Lucha Underground is no stranger to incredible wrestling, finding space in its roster for wrestlers with unique and innovative styles often not given time to shine in more traditional promotions. Lucha Underground makes room for stiff hits and high-flying flips, comedic bouts and match-ups with, literally, Grave Consequences. With the midseason premiere of season 3 just around the corner, Paste Wrestling has picked out the 10 best matches of the season so far to get you ready to return to Dario Cueto’s temple.
This match is fairly straightforward in the grand scheme of Lucha Underground’s ever-escalating gimmicks, but Killshot and the newly-debuted Dante Fox still manage to tell an impressive and emotional story without sending anyone flying from the rafters. From the moment he enters the ring Fox is tense and simmers with justifiable anger for a man he believes left him for dead, as Killshot goes from shocked and reluctant at having to face him to defending himself with brutal kicks. While this is their first match-up within the mythology of the show, the pair have a great ring chemistry and intensity that sell the soured camaraderie of military compatriots whose brotherhood was broken in combat.
The hallmark of Matanza Cueto’s title reign was a series of very one-sided matches against opponents chosen by Dario Cueto’s favorite new game show, “Dario’s Dial of Doom.” The dial sported the names of the Lucha Underground roster, and for weeks, Dario would choose one at random to essentially sacrifice to his brother. How, then, can a glorified squash match show up on a best-of list? The matches themselves allowed the wrestlers to look surprisingly competitive against the monster Matanza, and Matanza’s match against The Mack marked one of the first opportunities we had to see The Mack as a viable contender to the Lucha Underground championship. Mack comes flying out of the gate to fearlessly attack Matanza before the bell even rings, and in short order hits a stunner that leaves Matanza flat on his back. This match is best for showcasing Mack’s speed and ability to hit surprising moves like flying headscissors in high-pressure environments, making his eventual ascension to the number one contendership seem like a natural step in his Lucha Underground career.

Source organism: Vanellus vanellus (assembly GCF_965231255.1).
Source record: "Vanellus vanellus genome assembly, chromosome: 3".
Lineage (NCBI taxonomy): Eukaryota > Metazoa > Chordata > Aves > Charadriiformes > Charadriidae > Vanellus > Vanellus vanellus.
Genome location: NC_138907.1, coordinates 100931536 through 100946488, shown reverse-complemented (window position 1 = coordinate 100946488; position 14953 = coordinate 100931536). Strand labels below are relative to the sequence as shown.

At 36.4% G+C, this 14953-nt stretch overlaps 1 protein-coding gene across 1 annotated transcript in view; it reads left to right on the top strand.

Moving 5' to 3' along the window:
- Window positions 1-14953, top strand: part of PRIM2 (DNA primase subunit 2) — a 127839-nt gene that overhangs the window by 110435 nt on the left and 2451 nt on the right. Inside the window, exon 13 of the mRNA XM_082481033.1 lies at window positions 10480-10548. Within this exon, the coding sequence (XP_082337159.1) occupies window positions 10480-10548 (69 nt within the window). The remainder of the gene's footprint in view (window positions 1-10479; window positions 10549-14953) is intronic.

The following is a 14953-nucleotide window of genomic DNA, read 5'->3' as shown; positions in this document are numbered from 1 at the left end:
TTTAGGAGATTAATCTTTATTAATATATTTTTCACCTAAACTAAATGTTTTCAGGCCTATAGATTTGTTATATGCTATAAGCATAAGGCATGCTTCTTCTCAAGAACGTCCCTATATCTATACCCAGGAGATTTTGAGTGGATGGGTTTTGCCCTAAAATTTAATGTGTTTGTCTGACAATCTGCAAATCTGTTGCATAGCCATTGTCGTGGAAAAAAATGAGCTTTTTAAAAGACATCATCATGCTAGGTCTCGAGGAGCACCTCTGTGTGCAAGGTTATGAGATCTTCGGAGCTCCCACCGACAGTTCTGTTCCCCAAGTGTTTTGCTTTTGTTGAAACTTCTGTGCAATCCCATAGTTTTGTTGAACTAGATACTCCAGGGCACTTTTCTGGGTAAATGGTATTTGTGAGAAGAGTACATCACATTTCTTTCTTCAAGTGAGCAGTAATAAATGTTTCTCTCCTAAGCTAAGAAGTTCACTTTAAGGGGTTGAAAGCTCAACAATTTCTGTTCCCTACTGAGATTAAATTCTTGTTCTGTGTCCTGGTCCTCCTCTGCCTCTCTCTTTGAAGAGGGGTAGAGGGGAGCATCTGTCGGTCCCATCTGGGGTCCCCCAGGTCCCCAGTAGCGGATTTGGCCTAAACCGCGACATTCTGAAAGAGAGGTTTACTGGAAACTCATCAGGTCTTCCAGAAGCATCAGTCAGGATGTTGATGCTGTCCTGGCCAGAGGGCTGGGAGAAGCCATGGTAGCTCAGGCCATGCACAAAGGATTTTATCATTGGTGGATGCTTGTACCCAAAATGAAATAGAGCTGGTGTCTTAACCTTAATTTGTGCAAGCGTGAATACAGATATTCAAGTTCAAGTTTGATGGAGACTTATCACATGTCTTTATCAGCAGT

This match is, all at once, a best and a worst: Johnny Mundo and Sexy Star’s best match, and one of Sexy Star’s best intergender matches on Lucha Underground, is the match where Mundo cashes in his Gift of the Gods championship to end Sexy Star’s ground-breaking title reign just one week after she claimed the belt. The match is easily one of the most emotional of the season; Sexy Star is more focused and intense than we’ve seen her before, determined to prove herself as a fighting champion. When Johnny Mundo tries to intimidate her with a little flexing, she flexes back—and puts a little fear in his eyes. She throws him across the ring and hits incredible slams that make it clear that against a fair fighter, Sexy Star would have retained her belt. Ring announcer Melissa Santos deserves praise here too: her disappointment and disdain as the underhanded Johnny Mundo leaves the ring with his belt sell his dirty tactics and the tainted nature of his victory.